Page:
3) What HumRRO Claims: Most students were receiving instruction in the material covered by the CAHSEE (p.iii, executive summary).

What HumRRO Data Show:
More than 30% of Black, Hispanic, Economically Disadvantaged, English Learners, and White students said that the math section of the Exit Exam tested them on topics that they were never taught.

4) What HumRRO Claims: “One of the most positive results of the CAHSEE requirement has been to help schools identify students who need additional help in acquiring essential skills and to implement programs to provide that help” (p.138).

What HumRRO Data Show: Only 34 principals responded to the survey that forms the basis of HumRRO’s claim. In a state with over 1,000 high schools, such a small number of responses should not be relied upon to make definitive policy judgments. If we are going to look at the results of the principal survey, then we must consider the responses which paint a bleaker picture of school readiness. For example, only 50% of the 34 principals indicated their schools have fully implemented “individual student assistance,” only 52% have fully implemented “teacher and school support services,” and just 28% have fully implemented “student and parent support services.” In addition, although students of color are experiencing the highest failure rates on the exam, just 53% of the 34 principals indicated that they have fully implemented “administrator and teacher access to in-service training for working with diverse student populations” (p.122). Significantly, HumRRO data show that large numbers of the principals surveyed said that fiscal constraints hindered their efforts to implement “services to promote learning for all students” (p.122).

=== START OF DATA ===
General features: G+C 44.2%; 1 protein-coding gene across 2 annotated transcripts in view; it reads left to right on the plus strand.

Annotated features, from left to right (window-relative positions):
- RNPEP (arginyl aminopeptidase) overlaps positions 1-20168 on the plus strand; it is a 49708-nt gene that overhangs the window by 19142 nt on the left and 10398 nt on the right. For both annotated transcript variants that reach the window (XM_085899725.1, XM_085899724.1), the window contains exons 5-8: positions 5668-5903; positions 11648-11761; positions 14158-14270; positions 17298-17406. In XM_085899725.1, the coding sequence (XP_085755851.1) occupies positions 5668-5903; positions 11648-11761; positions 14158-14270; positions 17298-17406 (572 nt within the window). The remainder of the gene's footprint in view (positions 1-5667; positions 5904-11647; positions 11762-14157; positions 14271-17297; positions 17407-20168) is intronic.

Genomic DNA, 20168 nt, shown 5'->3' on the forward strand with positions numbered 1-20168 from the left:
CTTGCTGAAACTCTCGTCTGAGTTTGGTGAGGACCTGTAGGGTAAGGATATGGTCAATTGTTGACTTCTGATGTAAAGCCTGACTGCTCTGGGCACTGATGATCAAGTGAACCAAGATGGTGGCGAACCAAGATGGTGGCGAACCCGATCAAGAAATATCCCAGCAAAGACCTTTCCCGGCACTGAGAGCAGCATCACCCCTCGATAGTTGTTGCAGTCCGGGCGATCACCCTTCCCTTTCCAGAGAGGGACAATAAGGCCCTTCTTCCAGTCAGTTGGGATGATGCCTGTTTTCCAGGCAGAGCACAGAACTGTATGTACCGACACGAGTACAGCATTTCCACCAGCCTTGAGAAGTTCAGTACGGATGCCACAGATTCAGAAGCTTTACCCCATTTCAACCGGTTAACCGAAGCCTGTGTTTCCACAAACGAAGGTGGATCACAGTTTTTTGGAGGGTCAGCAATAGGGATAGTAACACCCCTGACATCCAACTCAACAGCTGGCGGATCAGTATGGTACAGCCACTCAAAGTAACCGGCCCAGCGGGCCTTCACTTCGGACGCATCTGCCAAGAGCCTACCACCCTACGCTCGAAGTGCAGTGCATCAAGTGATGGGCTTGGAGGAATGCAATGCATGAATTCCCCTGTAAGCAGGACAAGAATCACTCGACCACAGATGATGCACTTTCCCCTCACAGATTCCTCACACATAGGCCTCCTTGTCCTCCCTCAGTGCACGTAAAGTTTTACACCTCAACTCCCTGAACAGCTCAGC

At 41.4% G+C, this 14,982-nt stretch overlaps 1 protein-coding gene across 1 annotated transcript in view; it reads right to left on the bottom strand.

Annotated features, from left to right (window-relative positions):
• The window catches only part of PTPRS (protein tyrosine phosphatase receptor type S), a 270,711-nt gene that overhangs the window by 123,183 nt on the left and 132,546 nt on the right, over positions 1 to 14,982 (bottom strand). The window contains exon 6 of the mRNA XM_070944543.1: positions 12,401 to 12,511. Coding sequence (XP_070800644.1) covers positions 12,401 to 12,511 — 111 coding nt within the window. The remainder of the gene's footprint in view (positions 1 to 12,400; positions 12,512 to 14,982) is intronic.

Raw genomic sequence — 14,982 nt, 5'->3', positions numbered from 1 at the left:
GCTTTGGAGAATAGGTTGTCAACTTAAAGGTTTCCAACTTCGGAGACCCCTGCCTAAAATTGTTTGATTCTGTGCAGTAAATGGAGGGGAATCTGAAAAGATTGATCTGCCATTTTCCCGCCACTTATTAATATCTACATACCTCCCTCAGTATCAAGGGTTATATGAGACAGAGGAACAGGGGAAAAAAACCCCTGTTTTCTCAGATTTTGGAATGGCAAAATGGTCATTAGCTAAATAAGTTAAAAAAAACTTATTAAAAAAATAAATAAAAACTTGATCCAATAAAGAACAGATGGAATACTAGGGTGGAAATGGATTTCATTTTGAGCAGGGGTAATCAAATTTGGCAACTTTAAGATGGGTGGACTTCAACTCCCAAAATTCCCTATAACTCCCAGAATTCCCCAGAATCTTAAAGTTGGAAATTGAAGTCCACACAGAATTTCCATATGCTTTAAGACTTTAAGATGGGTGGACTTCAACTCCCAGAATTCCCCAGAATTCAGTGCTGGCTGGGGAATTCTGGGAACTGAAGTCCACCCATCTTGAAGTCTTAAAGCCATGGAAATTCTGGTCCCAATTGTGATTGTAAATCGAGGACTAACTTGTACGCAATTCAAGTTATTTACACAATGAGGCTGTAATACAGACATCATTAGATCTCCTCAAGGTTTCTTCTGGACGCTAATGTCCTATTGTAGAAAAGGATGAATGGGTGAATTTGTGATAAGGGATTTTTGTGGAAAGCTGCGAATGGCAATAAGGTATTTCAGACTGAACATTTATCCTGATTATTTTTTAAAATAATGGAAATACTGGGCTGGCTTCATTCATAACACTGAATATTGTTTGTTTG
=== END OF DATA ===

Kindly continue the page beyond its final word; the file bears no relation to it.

5) What HumRRO Claims: “ELA passing rates for English learners who had been redesignated as fluent English proficient were actually higher than for other student groups, suggesting that the lower passing rates for English learners will disappear once they achieve English proficiency” (p.iii, executive summary).

What HumRRO Data Show: Of the 83,728 English Learners in the Class of 2006 that have taken the ELA portion of the exam, 62% have failed (see p. 25). This means that 51,911 English Learners are currently at risk of being denied a diploma. While HumRRO claims that pass rates will improve once students are redesignated as Fluent English Proficient, California Department of Education data show that just 8.3% of California’s English Learners were redesignated as Fluent English Proficient in 2003-2004. If redesignation rates do not improve significantly in the next year, the majority of English Learners in California’s high schools will not reach proficiency in time to pass the Exit Exam.

For more information please contact John Rogers at UCLA/IDEA:
1041 Moore Hall • Box 951521 • Los Angeles, California 90095-1521 • 310-206-8725